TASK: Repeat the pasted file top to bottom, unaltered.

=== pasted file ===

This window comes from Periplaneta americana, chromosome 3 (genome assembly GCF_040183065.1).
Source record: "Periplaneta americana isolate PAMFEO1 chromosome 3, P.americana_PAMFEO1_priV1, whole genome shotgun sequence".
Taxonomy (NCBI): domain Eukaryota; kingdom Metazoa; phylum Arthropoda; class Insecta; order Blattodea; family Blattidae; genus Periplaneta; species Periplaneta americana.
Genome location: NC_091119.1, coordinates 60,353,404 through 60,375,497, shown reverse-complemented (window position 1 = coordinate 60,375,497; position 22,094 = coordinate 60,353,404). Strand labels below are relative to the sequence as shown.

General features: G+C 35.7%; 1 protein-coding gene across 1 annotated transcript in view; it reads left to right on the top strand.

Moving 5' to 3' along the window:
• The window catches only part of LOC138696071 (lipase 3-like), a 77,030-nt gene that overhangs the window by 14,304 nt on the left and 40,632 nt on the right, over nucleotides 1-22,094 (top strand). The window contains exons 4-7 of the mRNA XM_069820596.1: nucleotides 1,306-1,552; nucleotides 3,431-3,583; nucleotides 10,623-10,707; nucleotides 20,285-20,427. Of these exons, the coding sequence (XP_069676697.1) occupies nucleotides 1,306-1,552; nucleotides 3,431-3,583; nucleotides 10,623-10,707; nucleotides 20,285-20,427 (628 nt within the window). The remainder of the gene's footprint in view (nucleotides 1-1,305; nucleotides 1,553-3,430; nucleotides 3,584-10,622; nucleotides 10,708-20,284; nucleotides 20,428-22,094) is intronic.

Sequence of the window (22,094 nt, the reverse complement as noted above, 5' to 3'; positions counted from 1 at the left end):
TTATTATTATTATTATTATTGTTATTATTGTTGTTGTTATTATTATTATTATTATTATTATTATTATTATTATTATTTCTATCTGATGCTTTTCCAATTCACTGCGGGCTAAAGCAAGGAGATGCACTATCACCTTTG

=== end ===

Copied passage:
This window comes from Periplaneta americana, chromosome 3 (genome assembly GCF_040183065.1).
Source record: "Periplaneta americana isolate PAMFEO1 chromosome 3, P.americana_PAMFEO1_priV1, whole genome shotgun sequence".
Taxonomy (NCBI): domain Eukaryota; kingdom Metazoa; phylum Arthropoda; class Insecta; order Blattodea; family Blattidae; genus Periplaneta; species Periplaneta americana.
Genome location: NC_091119.1, coordinates 60,353,404 through 60,375,497, shown reverse-complemented (window position 1 = coordinate 60,375,497; position 22,094 = coordinate 60,353,404). Strand labels below are relative to the sequence as shown.

General features: G+C 35.7%; 1 protein-coding gene across 1 annotated transcript in view; it reads left to right on the top strand.

Moving 5' to 3' along the window:
• The window catches only part of LOC138696071 (lipase 3-like), a 77,030-nt gene that overhangs the window by 14,304 nt on the left and 40,632 nt on the right, over nucleotides 1-22,094 (top strand). The window contains exons 4-7 of the mRNA XM_069820596.1: nucleotides 1,306-1,552; nucleotides 3,431-3,583; nucleotides 10,623-10,707; nucleotides 20,285-20,427. Of these exons, the coding sequence (XP_069676697.1) occupies nucleotides 1,306-1,552; nucleotides 3,431-3,583; nucleotides 10,623-10,707; nucleotides 20,285-20,427 (628 nt within the window). The remainder of the gene's footprint in view (nucleotides 1-1,305; nucleotides 1,553-3,430; nucleotides 3,584-10,622; nucleotides 10,708-20,284; nucleotides 20,428-22,094) is intronic.

Sequence of the window (22,094 nt, the reverse complement as noted above, 5' to 3'; positions counted from 1 at the left end):
TTATTATTATTATTATTATTGTTATTATTGTTGTTGTTATTATTATTATTATTATTATTATTATTATTATTATTATTTCTATCTGATGCTTTTCCAATTCACTGCGGGCTAAAGCAAGGAGATGCACTATCACCTTTG